</nyt_byline> In New Jersey, 36 cancer (http://health.nytimes.com/health/guides/disease/cancer/overview.html?inline=nyt-classifier) patients at a veterans hospital in East Orange were overradiated — and 20 more received substandard treatment — by a medical team that lacked experience in using a machine that generated high-powered beams of radiation. The mistakes, which have not been publicly reported, continued for months because the hospital had no system in place to catch the errors.

In Louisiana, Landreaux A. Donaldson received 38 straight overdoses of radiation, each nearly twice the prescribed amount, while undergoing treatment for prostate cancer (http://health.nytimes.com/health/guides/disease/prostate-cancer/overview.html?inline=nyt-classifier). He was treated with a machine so new that the hospital made a miscalculation even with training instructors still on site.

In Texas, George Garst now wears two external bags — one for urine and one for fecal matter — because of severe radiation injuries he suffered after a medical physicist who said he was overworked failed to detect a mistake. The overdose was never reported to the authorities because rules did not require it.

These mistakes and the failure of hospitals (http://topics.nytimes.com/top/news/health/diseasesconditionsandhealthtopics/hospitals/index.html?inline=nyt-classifier) to quickly identify them offer a rare look into the vulnerability of patient safeguards at a time when increasingly complex, computer-controlled devices are fundamentally changing medical radiation, delivering higher doses in less time with greater precision than ever before.

Serious radiation injuries are still infrequent, and the new equipment is undeniably successful in diagnosing and fighting disease. But the technology introduces its own risks: it has created new avenues for error in software and operation, and those mistakes can be more difficult to detect. As a result, a single error that becomes embedded in a treatment plan can be repeated in multiple radiation sessions.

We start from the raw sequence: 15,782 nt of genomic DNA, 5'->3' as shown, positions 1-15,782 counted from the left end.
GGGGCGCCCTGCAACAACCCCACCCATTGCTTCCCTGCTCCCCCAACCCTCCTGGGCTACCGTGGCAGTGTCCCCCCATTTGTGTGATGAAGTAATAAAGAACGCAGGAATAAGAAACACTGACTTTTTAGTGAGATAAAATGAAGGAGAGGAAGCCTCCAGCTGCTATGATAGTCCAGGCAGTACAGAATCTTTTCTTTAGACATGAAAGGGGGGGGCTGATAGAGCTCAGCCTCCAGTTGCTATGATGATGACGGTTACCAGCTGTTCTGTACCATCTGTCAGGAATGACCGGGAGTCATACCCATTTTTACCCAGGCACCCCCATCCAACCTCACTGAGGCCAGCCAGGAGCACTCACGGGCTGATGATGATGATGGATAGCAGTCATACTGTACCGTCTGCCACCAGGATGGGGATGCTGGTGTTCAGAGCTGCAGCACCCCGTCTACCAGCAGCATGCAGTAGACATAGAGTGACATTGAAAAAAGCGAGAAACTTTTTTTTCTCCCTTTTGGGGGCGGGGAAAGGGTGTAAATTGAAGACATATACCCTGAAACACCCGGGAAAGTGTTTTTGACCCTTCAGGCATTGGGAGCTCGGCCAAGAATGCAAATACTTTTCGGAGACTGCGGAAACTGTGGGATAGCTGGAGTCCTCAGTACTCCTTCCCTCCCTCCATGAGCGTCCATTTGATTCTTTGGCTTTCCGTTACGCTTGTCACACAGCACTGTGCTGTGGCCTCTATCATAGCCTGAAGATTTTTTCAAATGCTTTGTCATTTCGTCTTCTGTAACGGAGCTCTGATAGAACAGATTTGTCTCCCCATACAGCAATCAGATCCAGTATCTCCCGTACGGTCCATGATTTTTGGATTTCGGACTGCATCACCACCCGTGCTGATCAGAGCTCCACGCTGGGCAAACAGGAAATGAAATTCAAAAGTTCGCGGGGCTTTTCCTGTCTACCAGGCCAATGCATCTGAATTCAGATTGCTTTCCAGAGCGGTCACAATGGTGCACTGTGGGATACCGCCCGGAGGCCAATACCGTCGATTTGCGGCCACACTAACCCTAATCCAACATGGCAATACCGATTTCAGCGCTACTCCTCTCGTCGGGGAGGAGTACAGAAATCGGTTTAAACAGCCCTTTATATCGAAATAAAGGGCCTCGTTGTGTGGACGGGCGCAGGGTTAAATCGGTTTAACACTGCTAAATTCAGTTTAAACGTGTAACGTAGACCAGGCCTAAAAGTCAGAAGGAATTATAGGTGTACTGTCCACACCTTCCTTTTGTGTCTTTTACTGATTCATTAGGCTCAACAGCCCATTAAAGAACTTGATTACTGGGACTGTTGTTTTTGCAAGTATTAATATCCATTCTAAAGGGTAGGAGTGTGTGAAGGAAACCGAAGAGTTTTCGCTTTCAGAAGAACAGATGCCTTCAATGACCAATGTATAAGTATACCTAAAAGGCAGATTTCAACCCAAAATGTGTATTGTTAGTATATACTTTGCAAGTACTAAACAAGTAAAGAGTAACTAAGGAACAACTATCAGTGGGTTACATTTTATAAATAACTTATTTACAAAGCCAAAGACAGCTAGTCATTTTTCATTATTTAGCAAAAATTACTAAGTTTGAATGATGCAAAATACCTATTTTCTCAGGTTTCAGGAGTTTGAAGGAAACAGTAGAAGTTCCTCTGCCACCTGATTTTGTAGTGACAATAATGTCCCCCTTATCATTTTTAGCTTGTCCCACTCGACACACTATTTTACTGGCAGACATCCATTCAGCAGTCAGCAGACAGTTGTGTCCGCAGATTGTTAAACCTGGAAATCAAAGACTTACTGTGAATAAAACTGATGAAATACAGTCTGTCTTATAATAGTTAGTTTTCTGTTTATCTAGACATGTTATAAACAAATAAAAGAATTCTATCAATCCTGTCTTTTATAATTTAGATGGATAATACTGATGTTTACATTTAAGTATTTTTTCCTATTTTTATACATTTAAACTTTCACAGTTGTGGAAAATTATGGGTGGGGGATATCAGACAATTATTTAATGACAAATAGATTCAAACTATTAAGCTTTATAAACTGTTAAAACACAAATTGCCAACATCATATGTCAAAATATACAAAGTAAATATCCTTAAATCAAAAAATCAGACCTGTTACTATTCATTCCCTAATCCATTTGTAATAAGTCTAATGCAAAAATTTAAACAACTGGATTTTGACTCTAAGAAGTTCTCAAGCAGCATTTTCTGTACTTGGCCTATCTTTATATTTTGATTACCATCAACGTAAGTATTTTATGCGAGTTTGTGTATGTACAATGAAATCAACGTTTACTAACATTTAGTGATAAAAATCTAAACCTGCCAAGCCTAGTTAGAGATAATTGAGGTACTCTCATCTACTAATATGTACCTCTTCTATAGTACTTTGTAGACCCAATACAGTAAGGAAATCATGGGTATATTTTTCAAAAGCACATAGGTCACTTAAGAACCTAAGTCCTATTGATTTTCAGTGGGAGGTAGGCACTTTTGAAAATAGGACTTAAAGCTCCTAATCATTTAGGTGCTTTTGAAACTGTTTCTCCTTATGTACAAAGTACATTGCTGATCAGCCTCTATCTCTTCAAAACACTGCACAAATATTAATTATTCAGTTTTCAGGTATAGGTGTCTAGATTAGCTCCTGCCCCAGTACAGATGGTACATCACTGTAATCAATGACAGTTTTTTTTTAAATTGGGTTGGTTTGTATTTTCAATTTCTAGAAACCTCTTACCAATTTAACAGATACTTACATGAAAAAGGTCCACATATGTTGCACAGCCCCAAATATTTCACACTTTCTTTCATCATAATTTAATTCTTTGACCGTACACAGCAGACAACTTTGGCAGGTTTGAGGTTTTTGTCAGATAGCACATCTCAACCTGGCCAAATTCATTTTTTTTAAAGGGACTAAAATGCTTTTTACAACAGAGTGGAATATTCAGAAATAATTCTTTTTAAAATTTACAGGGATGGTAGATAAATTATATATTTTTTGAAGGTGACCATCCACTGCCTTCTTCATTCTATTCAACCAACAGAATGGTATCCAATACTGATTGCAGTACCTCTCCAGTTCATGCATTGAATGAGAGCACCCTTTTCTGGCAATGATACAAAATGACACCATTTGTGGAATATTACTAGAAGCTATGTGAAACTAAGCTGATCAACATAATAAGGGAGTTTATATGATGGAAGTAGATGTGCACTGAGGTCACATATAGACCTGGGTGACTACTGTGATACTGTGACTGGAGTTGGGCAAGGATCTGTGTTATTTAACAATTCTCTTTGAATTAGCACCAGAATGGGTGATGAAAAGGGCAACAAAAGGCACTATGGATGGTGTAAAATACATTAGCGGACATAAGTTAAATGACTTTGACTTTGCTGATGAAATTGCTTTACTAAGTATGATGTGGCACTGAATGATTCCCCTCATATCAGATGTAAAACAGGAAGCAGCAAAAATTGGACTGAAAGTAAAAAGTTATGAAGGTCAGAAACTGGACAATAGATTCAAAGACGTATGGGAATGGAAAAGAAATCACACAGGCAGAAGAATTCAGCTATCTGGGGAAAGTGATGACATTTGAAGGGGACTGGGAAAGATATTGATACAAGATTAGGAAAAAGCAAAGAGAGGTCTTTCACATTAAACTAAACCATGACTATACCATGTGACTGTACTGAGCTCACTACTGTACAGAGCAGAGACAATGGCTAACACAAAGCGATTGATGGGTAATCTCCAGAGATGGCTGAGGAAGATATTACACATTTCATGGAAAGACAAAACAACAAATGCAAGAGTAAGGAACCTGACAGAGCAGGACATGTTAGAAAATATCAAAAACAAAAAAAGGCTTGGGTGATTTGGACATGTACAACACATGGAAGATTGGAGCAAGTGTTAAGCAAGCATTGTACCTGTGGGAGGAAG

Many of these mistakes could have been caught had basic checking protocols been followed, accident reports show. But there is also a growing realization among those who work with this new technology that some safety procedures are outdated.

“Scientific societies haven’t been able to keep up with the rapid pace of technical improvements,” said Jeffrey F. Williamson (http://www.medicalphysics.vcu.edu/faculty/williamson.htm), a professor of radiation oncology, who leads the medical physics division at the Massey Cancer Center at Virginia Commonwealth University (http://topics.nytimes.com/top/reference/timestopics/organizations/v/virginia_commonwealth_university/index.html?inline=nyt-org) in Richmond.

Hospitals, too, are lagging, sometimes failing to provide the necessary financial support to operate the sophisticated devices safely, according to accident reports and medical physicists, who set up and monitor radiological devices. And manufacturers sometimes sell machines before all the software bugs are identified and removed, records show.

extensive coverage follows...http://www.nytimes.com/2010/01/27/us/27radiation.html?ref=todayspaper


Thank you, Don, for finding and posting that followup article on the lack of oversight of these powerful radiation emitting devices and the harm they have produced and may be, if not probably still are, producing.

I want to emphasize that this article--assuming it is just "pretty good" reportage--points out how much the complexity of health care lays way beyond the average concerns and comprehension of regular people who are the ones who end up receiving care. One could argue these articles involves computers and radiation and is therefore more complicated, and I would agree, but I believe there is much in medicine that is practiced on poor to little science, and there is NO way that average people--which is almost all of us when it comes to medicine--can rest assured they are usually getting what has some decent scientific documentation supporting it. The only thing one can rest assured about is if you see a doctor you will get charged a lot despite whatever may be the value or outcome of the "service."

People really should find and take the time to read these two articles--the elucidation might prove more valuable to some of us than seeking answers to whether inflation or deflation is in our futures.

swgprop
01-27-10, 11:20 PM
...but I believe there is much in medicine that is practiced on poor to little science, and there is NO way that average people--which is almost all of us when it comes to medicine--can rest assured they are usually getting what has some decent scientific documentation supporting it.

This is the key point. Cancer treatment is barbaric and ineffective; slash and burn. Promulgated by corrupt big Pharma.

ThePythonicCow
01-27-10, 11:52 PM
This is the key point. Cancer treatment is barbaric and ineffective; slash and burn. Promulgated by corrupt big Pharma.
So that's how you lived to be a hundred years old - smoking cigarette's and slamming big Pharma.

Sounds good to me. Ya' got a light?